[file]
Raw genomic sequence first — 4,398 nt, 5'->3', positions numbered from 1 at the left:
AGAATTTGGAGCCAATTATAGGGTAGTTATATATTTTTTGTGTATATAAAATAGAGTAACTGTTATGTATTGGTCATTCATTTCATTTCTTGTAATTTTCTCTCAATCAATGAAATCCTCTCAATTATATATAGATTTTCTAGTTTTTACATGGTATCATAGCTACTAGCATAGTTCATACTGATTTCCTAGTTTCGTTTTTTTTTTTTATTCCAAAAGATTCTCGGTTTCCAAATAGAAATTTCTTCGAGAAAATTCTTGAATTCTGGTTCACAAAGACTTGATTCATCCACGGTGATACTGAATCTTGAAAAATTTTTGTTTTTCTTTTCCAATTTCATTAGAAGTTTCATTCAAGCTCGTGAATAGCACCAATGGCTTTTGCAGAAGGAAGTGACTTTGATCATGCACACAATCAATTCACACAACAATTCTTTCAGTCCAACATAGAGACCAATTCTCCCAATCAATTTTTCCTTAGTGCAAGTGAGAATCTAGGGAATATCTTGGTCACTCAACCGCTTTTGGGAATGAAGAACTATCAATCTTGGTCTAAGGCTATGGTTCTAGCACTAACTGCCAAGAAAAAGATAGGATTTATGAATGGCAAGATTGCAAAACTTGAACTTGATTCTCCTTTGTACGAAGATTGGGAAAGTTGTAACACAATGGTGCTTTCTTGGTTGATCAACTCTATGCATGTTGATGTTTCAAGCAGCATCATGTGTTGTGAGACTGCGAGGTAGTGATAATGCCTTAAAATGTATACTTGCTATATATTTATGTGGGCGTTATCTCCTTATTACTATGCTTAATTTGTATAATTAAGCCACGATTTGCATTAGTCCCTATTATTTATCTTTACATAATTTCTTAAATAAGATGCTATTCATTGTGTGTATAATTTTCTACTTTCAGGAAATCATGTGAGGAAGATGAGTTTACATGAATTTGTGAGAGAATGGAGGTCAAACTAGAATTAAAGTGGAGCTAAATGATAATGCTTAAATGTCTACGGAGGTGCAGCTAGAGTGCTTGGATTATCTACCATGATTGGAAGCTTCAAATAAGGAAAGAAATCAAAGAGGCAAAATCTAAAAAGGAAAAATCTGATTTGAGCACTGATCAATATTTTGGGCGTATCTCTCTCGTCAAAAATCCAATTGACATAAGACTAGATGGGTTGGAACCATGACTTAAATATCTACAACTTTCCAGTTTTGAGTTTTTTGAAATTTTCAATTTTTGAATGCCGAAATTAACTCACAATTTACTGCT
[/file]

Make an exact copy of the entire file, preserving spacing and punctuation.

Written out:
Raw genomic sequence first — 4,398 nt, 5'->3', positions numbered from 1 at the left:
AGAATTTGGAGCCAATTATAGGGTAGTTATATATTTTTTGTGTATATAAAATAGAGTAACTGTTATGTATTGGTCATTCATTTCATTTCTTGTAATTTTCTCTCAATCAATGAAATCCTCTCAATTATATATAGATTTTCTAGTTTTTACATGGTATCATAGCTACTAGCATAGTTCATACTGATTTCCTAGTTTCGTTTTTTTTTTTTATTCCAAAAGATTCTCGGTTTCCAAATAGAAATTTCTTCGAGAAAATTCTTGAATTCTGGTTCACAAAGACTTGATTCATCCACGGTGATACTGAATCTTGAAAAATTTTTGTTTTTCTTTTCCAATTTCATTAGAAGTTTCATTCAAGCTCGTGAATAGCACCAATGGCTTTTGCAGAAGGAAGTGACTTTGATCATGCACACAATCAATTCACACAACAATTCTTTCAGTCCAACATAGAGACCAATTCTCCCAATCAATTTTTCCTTAGTGCAAGTGAGAATCTAGGGAATATCTTGGTCACTCAACCGCTTTTGGGAATGAAGAACTATCAATCTTGGTCTAAGGCTATGGTTCTAGCACTAACTGCCAAGAAAAAGATAGGATTTATGAATGGCAAGATTGCAAAACTTGAACTTGATTCTCCTTTGTACGAAGATTGGGAAAGTTGTAACACAATGGTGCTTTCTTGGTTGATCAACTCTATGCATGTTGATGTTTCAAGCAGCATCATGTGTTGTGAGACTGCGAGGTAGTGATAATGCCTTAAAATGTATACTTGCTATATATTTATGTGGGCGTTATCTCCTTATTACTATGCTTAATTTGTATAATTAAGCCACGATTTGCATTAGTCCCTATTATTTATCTTTACATAATTTCTTAAATAAGATGCTATTCATTGTGTGTATAATTTTCTACTTTCAGGAAATCATGTGAGGAAGATGAGTTTACATGAATTTGTGAGAGAATGGAGGTCAAACTAGAATTAAAGTGGAGCTAAATGATAATGCTTAAATGTCTACGGAGGTGCAGCTAGAGTGCTTGGATTATCTACCATGATTGGAAGCTTCAAATAAGGAAAGAAATCAAAGAGGCAAAATCTAAAAAGGAAAAATCTGATTTGAGCACTGATCAATATTTTGGGCGTATCTCTCTCGTCAAAAATCCAATTGACATAAGACTAGATGGGTTGGAACCATGACTTAAATATCTACAACTTTCCAGTTTTGAGTTTTTTGAAATTTTCAATTTTTGAATGCCGAAATTAACTCACAATTTACTGCT